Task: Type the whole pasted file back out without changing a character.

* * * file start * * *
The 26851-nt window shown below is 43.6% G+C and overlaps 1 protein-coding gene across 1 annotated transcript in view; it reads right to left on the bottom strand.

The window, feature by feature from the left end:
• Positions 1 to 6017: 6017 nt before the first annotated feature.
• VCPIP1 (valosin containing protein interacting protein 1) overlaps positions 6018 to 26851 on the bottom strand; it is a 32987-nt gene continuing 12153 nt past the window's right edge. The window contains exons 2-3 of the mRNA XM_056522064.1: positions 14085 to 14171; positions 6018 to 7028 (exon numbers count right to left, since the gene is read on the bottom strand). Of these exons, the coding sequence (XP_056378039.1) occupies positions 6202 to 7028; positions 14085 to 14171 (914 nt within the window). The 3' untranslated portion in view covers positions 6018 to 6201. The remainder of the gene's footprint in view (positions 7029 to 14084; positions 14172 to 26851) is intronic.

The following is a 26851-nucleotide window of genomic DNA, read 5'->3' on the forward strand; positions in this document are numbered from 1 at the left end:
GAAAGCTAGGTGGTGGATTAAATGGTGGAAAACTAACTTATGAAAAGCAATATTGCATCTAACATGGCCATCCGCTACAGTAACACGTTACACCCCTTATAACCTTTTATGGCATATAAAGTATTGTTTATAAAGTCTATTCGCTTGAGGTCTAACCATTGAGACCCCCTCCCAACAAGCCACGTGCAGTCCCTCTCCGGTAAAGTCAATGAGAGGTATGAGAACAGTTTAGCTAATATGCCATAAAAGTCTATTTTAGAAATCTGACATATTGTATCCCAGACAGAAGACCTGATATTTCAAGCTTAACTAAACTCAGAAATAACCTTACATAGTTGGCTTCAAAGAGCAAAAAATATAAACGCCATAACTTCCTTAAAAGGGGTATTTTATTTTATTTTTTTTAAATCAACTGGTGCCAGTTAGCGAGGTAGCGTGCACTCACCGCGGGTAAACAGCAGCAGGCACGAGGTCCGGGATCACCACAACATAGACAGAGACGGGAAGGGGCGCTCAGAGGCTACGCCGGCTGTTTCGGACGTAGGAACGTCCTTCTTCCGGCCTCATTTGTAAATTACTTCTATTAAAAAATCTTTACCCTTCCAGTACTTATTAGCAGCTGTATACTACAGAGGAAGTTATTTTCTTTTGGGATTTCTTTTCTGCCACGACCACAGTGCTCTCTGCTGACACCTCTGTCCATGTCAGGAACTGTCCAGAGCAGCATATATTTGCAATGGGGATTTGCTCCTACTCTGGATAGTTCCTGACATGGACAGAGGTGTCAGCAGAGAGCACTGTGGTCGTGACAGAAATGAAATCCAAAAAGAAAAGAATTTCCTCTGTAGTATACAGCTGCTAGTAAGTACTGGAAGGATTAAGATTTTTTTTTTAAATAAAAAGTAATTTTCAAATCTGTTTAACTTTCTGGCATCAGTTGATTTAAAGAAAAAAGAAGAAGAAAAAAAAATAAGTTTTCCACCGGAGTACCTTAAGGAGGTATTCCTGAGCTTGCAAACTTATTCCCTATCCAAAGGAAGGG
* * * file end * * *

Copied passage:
The 26851-nt window shown below is 43.6% G+C and overlaps 1 protein-coding gene across 1 annotated transcript in view; it reads right to left on the bottom strand.

The window, feature by feature from the left end:
• Positions 1 to 6017: 6017 nt before the first annotated feature.
• VCPIP1 (valosin containing protein interacting protein 1) overlaps positions 6018 to 26851 on the bottom strand; it is a 32987-nt gene continuing 12153 nt past the window's right edge. The window contains exons 2-3 of the mRNA XM_056522064.1: positions 14085 to 14171; positions 6018 to 7028 (exon numbers count right to left, since the gene is read on the bottom strand). Of these exons, the coding sequence (XP_056378039.1) occupies positions 6202 to 7028; positions 14085 to 14171 (914 nt within the window). The 3' untranslated portion in view covers positions 6018 to 6201. The remainder of the gene's footprint in view (positions 7029 to 14084; positions 14172 to 26851) is intronic.

The following is a 26851-nucleotide window of genomic DNA, read 5'->3' on the forward strand; positions in this document are numbered from 1 at the left end:
GAAAGCTAGGTGGTGGATTAAATGGTGGAAAACTAACTTATGAAAAGCAATATTGCATCTAACATGGCCATCCGCTACAGTAACACGTTACACCCCTTATAACCTTTTATGGCATATAAAGTATTGTTTATAAAGTCTATTCGCTTGAGGTCTAACCATTGAGACCCCCTCCCAACAAGCCACGTGCAGTCCCTCTCCGGTAAAGTCAATGAGAGGTATGAGAACAGTTTAGCTAATATGCCATAAAAGTCTATTTTAGAAATCTGACATATTGTATCCCAGACAGAAGACCTGATATTTCAAGCTTAACTAAACTCAGAAATAACCTTACATAGTTGGCTTCAAAGAGCAAAAAATATAAACGCCATAACTTCCTTAAAAGGGGTATTTTATTTTATTTTTTTTAAATCAACTGGTGCCAGTTAGCGAGGTAGCGTGCACTCACCGCGGGTAAACAGCAGCAGGCACGAGGTCCGGGATCACCACAACATAGACAGAGACGGGAAGGGGCGCTCAGAGGCTACGCCGGCTGTTTCGGACGTAGGAACGTCCTTCTTCCGGCCTCATTTGTAAATTACTTCTATTAAAAAATCTTTACCCTTCCAGTACTTATTAGCAGCTGTATACTACAGAGGAAGTTATTTTCTTTTGGGATTTCTTTTCTGCCACGACCACAGTGCTCTCTGCTGACACCTCTGTCCATGTCAGGAACTGTCCAGAGCAGCATATATTTGCAATGGGGATTTGCTCCTACTCTGGATAGTTCCTGACATGGACAGAGGTGTCAGCAGAGAGCACTGTGGTCGTGACAGAAATGAAATCCAAAAAGAAAAGAATTTCCTCTGTAGTATACAGCTGCTAGTAAGTACTGGAAGGATTAAGATTTTTTTTTTAAATAAAAAGTAATTTTCAAATCTGTTTAACTTTCTGGCATCAGTTGATTTAAAGAAAAAAGAAGAAGAAAAAAAAATAAGTTTTCCACCGGAGTACCTTAAGGAGGTATTCCTGAGCTTGCAAACTTATTCCCTATCCAAAGGAAGGG